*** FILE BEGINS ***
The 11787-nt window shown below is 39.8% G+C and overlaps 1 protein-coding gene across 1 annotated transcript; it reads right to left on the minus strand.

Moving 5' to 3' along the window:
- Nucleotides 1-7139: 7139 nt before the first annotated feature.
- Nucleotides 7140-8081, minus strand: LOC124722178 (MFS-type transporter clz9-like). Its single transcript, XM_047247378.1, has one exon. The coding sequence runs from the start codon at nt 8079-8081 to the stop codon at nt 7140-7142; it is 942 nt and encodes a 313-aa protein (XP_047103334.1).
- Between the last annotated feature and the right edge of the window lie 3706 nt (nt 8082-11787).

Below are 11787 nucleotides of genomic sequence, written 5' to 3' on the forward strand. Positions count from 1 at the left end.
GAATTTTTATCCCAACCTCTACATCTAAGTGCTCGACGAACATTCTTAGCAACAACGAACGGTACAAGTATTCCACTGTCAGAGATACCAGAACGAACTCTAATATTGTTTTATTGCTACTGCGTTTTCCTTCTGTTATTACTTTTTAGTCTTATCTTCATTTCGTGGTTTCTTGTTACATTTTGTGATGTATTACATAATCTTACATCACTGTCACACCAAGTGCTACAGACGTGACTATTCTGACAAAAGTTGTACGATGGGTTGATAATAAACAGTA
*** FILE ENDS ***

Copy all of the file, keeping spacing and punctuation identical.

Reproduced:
The 11787-nt window shown below is 39.8% G+C and overlaps 1 protein-coding gene across 1 annotated transcript; it reads right to left on the minus strand.

Moving 5' to 3' along the window:
- Nucleotides 1-7139: 7139 nt before the first annotated feature.
- Nucleotides 7140-8081, minus strand: LOC124722178 (MFS-type transporter clz9-like). Its single transcript, XM_047247378.1, has one exon. The coding sequence runs from the start codon at nt 8079-8081 to the stop codon at nt 7140-7142; it is 942 nt and encodes a 313-aa protein (XP_047103334.1).
- Between the last annotated feature and the right edge of the window lie 3706 nt (nt 8082-11787).

Below are 11787 nucleotides of genomic sequence, written 5' to 3' on the forward strand. Positions count from 1 at the left end.
GAATTTTTATCCCAACCTCTACATCTAAGTGCTCGACGAACATTCTTAGCAACAACGAACGGTACAAGTATTCCACTGTCAGAGATACCAGAACGAACTCTAATATTGTTTTATTGCTACTGCGTTTTCCTTCTGTTATTACTTTTTAGTCTTATCTTCATTTCGTGGTTTCTTGTTACATTTTGTGATGTATTACATAATCTTACATCACTGTCACACCAAGTGCTACAGACGTGACTATTCTGACAAAAGTTGTACGATGGGTTGATAATAAACAGTA